Annie: “Things have changed a lot recently.”
Pearl: “That’s a pity. Over 55 years and I’ve never had to change my lineup.”
OK, this is the episode that’s convinced me I want to stay with this show (though judging by my Facebook friends, I may be in a minority). After the sturm und drang of last week’s Big Plot shenanigans, this week Being Human concentrated – quite rightly I think – on establishing the new characters and their place in the show. Despite the loss of George and Mitchell still being very keenly felt, this was a real return to the blend of comedy and horror that made the show so much fun in the first place. It’s not the show it was, to be sure. But it felt, unlike last week, like a promising new direction.
Lisa McGee’s script was rather excellent; full of quotable lines, it had me by turn laughing my head off and then gasping at the drama. All right, I think the comedy was most to the fore, but it was used to inform the drama (and vice versa) in precisely the way the show used to before it got so hung up on its own mythos.
Oh, the mythos is still there, and we’re obviously going to see some developments this year with the threat of vampire domination and their ongoing war with humanity and the werewolves. I was glad to see that both Fergus and Cutler survived last week’s massacre at the groan-makingly named ‘Stoker Import and Export’ building (though bafflingly they’re still headquartered there).
Of the two, Fergus is the more obvious baddie. Like last week, Anthony Flanagan invested him with genuine menace beneath an apparent bonhomie, and he’s very much a trad vampire with his first response to everything being to kill and feed – “We need fists and fangs”. But charismatic though he is, Cutler is the more interesting of the pair. A ‘vampire of the times’, we first encounter him using homeless people as a ‘focus group’ for his werewolf transformation footage propaganda. Fergus’ first reaction is to immediately kill all the humans (“we missed lunch”), and then more tellingly, compare Cutler to a certain political figure – “we don’t need a vampire Peter Mendelssohn”. Cutler’s withering putdown to this – “Did you mean ‘Mandelson’, or are you calling me a 19th century German composer?” – was gold, and I’m hoping their bickering double act will be a running thing.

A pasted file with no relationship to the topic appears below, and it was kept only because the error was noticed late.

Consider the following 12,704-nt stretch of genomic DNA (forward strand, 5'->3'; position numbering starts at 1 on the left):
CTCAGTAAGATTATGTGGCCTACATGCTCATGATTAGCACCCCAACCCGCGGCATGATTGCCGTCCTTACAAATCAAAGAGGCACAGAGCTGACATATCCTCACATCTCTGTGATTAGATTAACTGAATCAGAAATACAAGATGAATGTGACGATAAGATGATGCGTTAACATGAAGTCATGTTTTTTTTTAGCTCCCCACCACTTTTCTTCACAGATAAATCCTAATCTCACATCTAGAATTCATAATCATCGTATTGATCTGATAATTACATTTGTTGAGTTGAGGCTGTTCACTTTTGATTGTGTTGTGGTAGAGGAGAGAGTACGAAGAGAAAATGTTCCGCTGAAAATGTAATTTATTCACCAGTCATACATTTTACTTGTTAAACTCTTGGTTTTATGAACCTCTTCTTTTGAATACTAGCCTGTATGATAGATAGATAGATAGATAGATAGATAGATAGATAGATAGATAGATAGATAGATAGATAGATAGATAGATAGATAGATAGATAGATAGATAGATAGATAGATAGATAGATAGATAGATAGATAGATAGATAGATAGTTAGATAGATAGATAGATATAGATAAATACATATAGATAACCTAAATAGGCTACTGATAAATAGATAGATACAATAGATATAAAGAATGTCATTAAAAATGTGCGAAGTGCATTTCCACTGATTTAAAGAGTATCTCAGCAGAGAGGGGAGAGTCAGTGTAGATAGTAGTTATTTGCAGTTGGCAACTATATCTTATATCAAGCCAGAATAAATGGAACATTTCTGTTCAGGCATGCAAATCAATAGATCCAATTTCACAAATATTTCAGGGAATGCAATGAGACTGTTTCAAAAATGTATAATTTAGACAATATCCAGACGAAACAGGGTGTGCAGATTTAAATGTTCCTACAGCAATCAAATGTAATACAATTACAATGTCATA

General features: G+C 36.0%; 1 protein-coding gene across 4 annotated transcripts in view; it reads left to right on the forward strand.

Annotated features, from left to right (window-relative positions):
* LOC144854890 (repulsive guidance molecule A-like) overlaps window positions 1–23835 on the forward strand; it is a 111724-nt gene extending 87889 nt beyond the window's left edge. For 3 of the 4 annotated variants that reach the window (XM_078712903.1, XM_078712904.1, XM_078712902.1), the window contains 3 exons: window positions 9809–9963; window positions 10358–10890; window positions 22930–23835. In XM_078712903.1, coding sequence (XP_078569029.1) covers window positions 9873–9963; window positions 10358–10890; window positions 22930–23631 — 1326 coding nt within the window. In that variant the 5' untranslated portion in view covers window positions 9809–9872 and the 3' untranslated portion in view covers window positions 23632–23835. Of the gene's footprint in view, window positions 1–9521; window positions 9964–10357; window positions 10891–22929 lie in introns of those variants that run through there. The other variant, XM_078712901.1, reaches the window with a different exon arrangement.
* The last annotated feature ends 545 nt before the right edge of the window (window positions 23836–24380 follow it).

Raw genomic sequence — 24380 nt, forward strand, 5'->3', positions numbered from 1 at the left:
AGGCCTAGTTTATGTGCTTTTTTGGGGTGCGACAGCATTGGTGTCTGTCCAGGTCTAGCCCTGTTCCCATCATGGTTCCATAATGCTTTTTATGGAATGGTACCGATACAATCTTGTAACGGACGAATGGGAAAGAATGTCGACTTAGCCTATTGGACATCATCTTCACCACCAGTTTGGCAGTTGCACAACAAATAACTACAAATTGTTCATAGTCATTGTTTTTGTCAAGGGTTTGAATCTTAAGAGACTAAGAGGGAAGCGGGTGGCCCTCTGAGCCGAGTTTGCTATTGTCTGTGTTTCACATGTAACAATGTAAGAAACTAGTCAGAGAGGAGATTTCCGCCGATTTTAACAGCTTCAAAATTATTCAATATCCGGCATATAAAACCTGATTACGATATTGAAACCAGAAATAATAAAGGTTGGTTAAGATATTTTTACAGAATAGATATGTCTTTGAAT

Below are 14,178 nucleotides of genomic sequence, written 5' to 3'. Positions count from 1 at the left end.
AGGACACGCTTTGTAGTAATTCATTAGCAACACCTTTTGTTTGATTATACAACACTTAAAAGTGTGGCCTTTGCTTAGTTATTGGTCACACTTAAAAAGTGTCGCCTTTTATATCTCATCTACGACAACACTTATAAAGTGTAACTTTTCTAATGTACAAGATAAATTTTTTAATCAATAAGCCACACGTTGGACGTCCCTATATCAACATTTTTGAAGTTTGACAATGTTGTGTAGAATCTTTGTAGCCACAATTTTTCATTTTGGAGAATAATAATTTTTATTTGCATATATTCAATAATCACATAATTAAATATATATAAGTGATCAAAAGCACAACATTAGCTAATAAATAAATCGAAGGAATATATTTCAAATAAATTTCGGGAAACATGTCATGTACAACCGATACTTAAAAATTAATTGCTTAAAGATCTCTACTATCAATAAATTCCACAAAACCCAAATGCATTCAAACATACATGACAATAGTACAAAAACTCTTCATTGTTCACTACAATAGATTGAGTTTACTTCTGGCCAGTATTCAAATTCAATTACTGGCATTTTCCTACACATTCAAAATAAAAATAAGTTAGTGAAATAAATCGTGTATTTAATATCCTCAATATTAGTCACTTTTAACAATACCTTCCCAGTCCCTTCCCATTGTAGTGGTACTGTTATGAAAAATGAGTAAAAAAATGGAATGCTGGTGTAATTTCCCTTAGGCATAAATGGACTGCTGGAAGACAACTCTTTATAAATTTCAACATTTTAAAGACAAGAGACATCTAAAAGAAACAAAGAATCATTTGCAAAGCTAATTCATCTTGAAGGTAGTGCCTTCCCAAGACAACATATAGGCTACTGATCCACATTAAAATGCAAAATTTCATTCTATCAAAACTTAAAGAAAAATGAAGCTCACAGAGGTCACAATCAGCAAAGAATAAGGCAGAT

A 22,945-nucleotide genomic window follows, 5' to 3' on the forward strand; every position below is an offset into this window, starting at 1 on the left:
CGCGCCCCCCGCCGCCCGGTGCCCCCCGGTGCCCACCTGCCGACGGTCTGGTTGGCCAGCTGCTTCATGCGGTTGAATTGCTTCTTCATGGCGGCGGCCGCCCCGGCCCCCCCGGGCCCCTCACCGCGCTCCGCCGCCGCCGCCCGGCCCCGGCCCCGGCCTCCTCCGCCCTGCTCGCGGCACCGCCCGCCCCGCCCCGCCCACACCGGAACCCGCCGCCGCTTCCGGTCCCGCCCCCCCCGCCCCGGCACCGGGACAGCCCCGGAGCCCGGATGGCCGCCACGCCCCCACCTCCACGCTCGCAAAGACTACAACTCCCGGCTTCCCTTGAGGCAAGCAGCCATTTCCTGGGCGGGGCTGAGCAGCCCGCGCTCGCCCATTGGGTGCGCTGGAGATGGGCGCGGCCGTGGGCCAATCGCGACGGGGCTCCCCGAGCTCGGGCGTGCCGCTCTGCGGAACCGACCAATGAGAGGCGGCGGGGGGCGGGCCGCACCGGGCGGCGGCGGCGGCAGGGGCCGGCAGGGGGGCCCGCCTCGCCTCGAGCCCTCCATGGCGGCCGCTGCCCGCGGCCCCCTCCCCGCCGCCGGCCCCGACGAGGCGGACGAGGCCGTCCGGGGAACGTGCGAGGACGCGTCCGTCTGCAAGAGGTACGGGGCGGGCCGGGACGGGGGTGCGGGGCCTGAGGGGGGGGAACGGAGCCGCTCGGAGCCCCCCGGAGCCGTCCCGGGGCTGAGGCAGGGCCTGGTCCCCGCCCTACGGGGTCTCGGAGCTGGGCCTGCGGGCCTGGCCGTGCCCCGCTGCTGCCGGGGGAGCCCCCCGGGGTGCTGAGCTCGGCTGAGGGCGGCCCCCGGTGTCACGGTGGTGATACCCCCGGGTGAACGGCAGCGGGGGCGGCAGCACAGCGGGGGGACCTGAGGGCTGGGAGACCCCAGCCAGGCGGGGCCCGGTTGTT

Fergus and Cutler aside, we also saw Future Eve (if indeed the ghost from the future is her), who was directing the plot by sending the ailing Leo, together with Hal and Pearl, to see Baby Eve in her capacity as Warchild and Saviour. I’m still not sure about this aspect of the plot, and may have to watch last week’s again – is the ghost from the future really Eve? If so, her mission to kill the infant version of herself, while noble, is a time paradox more head scratching than anything in the Terminator movies.
But these Big Plot aspects were fairly incidental to the episode’s USP, which was, plainly, to set up the new household. It’s being done in a nicely gradual way;we’re already getting used to Tom as the new resident werewolf, and with this in train, here comes new vampire Hal. Only glimpsed last week, this week Damien Molony got a large slice of the action to establish this new bloodsucker as a very different vampire from John Mitchell. He’s far more introverted, with his archaic suit and clipped 1950s English accent (though I’m pretty sure I detected traces of Molony’s real Irish twang once or twice).
He also has an endearing tendency to OCD, with his strange superstitions and rituals. He never stops at petrol stations on the left hand side of the road because it’s bad luck – which must cause problems on dual carriageways, considering we drive on the left in this country. He also has a daily ritual of setting up complex domino chains, but never actually knocks them down, preferring to then carefully put them away.
As he explains, this is a method taught to him by Leo for controlling his primal urges; I like that. For as we saw in an electric confrontation between him, Tom and a slimy pawn shop owner, he could be very dangerous indeed. That scene, with Tom’s initial loathing of the stuffed wolf head leading to the owner pulling a shotgun on him, felt like the writers and the actor really setting the stall out for Hal as a character.
Molony was chilling as he calmly explained what killing was like, how easy and exhilarating it was, and how hard it was to live with afterwards. You got a real sense of how many times he’d learnt this himself. As the shopkeeper said, “you’re either a man of God, or you’re speaking from experience.” Molony’s regretful, faraway look as he replied, “I’m not a man of God.” was perfect, and it was a good one liner the likes of which the show used to do so well. The whole scene reminded me of nothing so much as a scene in Doctor Who story The Happiness Patrol, in which the Doctor, held at gunpoint, calmly and firmly talks his would-be executioners into putting down their guns. I wonder whether the resemblance was intentional?